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  1. #1
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    Question Does adding Return registers increase efficiency & comfort?

    We have a 2,800 sq. ft. rancher with half of the basement finished in addition to that. The Heater/AC unit is located in the basement near the center of the house. However, the living areas take up half of the first floor and have fewer return registers than the other half of the floor where the bedrooms are located. In the winter, the living areas always feel colder. In the summer, the living areas always feel warmer and it is difficult to cool that area when we have a lot of company inside.
    We are preparing to install a new heater/air conditioner unit because it has been breaking down and is 20 years old. We are also going to convert to natural gas from propane.

    We are debating over two proposals:

    One contractor is recommending a Rheem unit and installing six additional return registers in the living area and the finished basement area. All of our returns are at the ceiling and he is recommending adding additional returns at the floor into the existing ducts to increase airflow to the unit. The thinking is that pulling hot air from the ceiling and cold from the floor will begin the temperature exchange in the duct itself and the additional airflow will also increase the units efficiency. Is that additional labor worth it?

    The other contractor is recommending a York and said that adding additional returns would not make any difference because the ducts can only carry so much air anyway.

    From what I have read in other posts, it sounds like most people prefer Rheem. Our second question is whether not to put in additional returns.

    We are open to any thoughts or advice on the matter. Thanks for your time everyone.

  2. #2
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    The important thing is to have load-calcs performed on your home.

    Adding some Returns with large area & deep filter boxes might help, but I wouldn't add that many.

    Right sizing plus a good setup & install is the main thing toward efficient low cost operation with low maintenance costs.

    Having an Energy Efficiency Audit would also be a good idea.

    Here is a Free Online load-calc you can work with... http://www.loadcalc.net/

  3. #3
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    The first step one should take for increasing the comfort of their home is finding out what can be done to better air seal and insulate the home, along with ways to keep the sunlight off the windows. You may have excessive air leaks from the home into the attic, your attic insulation may be insufficient, your returns located near the ceiling may be using the wall joist as returns and those wall joist are well connected (air wise) to the hot attic.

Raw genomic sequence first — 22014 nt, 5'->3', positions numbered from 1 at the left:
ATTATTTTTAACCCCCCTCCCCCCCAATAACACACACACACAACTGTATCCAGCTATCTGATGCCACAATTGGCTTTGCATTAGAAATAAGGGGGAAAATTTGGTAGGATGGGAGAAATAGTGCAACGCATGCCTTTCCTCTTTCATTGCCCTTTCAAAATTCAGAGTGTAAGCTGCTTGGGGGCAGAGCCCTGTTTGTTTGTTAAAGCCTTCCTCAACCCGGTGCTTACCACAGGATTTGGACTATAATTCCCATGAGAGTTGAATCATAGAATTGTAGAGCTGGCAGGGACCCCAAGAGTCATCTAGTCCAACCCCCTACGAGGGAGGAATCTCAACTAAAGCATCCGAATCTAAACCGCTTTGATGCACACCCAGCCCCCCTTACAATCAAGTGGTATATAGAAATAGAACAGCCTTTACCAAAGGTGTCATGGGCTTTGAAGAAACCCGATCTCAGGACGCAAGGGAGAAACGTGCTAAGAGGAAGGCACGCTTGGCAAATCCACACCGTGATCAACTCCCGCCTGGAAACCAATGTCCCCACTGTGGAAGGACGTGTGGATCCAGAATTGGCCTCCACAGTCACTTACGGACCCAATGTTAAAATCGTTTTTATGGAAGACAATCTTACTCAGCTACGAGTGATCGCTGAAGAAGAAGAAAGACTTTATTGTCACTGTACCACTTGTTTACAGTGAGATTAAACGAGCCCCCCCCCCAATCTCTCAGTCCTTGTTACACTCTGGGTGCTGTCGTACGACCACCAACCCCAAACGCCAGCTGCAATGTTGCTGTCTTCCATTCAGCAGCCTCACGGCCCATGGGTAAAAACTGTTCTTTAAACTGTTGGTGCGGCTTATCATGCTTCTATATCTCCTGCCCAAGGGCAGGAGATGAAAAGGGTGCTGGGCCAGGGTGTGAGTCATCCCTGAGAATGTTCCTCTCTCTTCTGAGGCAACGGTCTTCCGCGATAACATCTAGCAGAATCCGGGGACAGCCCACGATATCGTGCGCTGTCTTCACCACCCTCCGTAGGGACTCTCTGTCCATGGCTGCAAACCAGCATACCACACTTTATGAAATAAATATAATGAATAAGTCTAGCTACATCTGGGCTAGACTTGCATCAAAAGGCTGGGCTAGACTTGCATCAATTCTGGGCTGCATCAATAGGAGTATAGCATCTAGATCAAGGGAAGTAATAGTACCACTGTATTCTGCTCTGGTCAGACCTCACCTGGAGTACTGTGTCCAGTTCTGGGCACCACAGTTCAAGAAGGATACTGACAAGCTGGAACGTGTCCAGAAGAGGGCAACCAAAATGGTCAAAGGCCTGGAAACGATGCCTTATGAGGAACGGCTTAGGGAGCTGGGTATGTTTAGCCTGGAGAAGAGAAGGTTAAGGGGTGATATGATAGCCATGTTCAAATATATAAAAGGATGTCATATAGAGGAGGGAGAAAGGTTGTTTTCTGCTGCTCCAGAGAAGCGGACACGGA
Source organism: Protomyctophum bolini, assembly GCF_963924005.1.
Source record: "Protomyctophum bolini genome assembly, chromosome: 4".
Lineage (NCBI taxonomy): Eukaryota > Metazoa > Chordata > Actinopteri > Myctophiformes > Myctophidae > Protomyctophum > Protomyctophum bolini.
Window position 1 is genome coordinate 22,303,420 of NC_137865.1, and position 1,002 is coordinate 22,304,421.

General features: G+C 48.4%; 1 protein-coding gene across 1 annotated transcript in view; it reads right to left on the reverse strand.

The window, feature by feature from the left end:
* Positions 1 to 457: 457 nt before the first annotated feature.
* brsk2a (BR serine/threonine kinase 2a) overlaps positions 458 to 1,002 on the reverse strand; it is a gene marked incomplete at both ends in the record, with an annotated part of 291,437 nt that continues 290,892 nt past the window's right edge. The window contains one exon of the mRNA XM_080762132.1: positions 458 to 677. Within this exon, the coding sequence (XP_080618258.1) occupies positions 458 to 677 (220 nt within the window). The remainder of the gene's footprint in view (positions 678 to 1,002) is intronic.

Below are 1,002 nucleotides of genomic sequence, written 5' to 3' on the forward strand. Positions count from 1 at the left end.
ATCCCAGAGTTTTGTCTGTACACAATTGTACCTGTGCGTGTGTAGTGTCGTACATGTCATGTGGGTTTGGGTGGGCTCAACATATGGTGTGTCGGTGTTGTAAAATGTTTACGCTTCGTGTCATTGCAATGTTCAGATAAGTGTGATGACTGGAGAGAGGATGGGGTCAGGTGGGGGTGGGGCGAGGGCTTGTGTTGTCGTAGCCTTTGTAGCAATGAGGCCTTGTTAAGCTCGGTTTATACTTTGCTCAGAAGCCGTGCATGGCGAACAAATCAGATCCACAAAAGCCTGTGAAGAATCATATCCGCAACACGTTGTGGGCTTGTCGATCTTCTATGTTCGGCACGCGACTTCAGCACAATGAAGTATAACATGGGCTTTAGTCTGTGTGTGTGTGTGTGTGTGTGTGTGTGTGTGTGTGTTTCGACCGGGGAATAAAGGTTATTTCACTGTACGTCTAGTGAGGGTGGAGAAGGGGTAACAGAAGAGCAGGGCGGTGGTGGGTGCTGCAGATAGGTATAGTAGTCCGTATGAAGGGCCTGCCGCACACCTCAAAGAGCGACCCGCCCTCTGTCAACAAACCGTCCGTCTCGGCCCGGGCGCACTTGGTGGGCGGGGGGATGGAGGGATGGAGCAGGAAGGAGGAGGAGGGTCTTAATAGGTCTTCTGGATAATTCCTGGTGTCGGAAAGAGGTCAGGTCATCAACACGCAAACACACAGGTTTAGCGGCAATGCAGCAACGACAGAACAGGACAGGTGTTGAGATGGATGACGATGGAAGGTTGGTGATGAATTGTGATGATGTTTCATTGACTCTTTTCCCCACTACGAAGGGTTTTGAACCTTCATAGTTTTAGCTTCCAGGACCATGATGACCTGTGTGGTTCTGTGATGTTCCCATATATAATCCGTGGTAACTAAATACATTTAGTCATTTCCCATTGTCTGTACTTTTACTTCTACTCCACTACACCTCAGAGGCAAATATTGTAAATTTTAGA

After fixing the home, then look into equipment options.
    An answer without a question is meaningless.
    Information without understanding is useless.
    You can lead a horse to water............
    http://www.mohomeenergyaudits.com

  4. #4
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    You're getting conflicting reports on the need of additional returns or not. Both should have explained to you (in detail) their reasoning. They are (supposedly) the salesmen and need to be 'selling' you on their ideas to make you comfortable with your choose.

    I have found, and I'm sure others here will agree, that additional returns are generally needed in most homes. York is very inexpensive line of equipment. Along with that are the contractors pushing 'low' prices. Remember the old adage; 'we usually get what we pay for.'

  5. #5
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    Thread Starter

    Thanks for your advice

    Quote Originally Posted by udarrell View Post
    The important thing is to have load-calcs performed on your home.

    Adding some Returns with large area & deep filter boxes might help, but I wouldn't add that many.

    Right sizing plus a good setup & install is the main thing toward efficient low cost operation with low maintenance costs.

    Having an Energy Efficiency Audit would also be a good idea.

    Here is a Free Online load-calc you can work with... http://www.loadcalc.net/
    Thanks for the advice & input everybody. Had to set this project aside and getting back to it now.
    Had some trouble with the load calculator. Not sure how to answer all the questions.
    Probably not going to go with extra registers, just see what some adjustable dampers accomplish.

    New question: Are Lennox systems that superior to Rheem or York?

    Thanks again.

  6. #6
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    New question: Are Lennox systems that superior to Rheem or York?
    Not in my opinion.
    What makes U think they're superior?

  7. #7
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    equipment is equipment ,they all have high end and they all have builder grade , the contractor is the difference and will have hs preference. 2 stage heat or modulating and 2 stage cooling will improve your comfort, if properly sized and setup
    Go Trump

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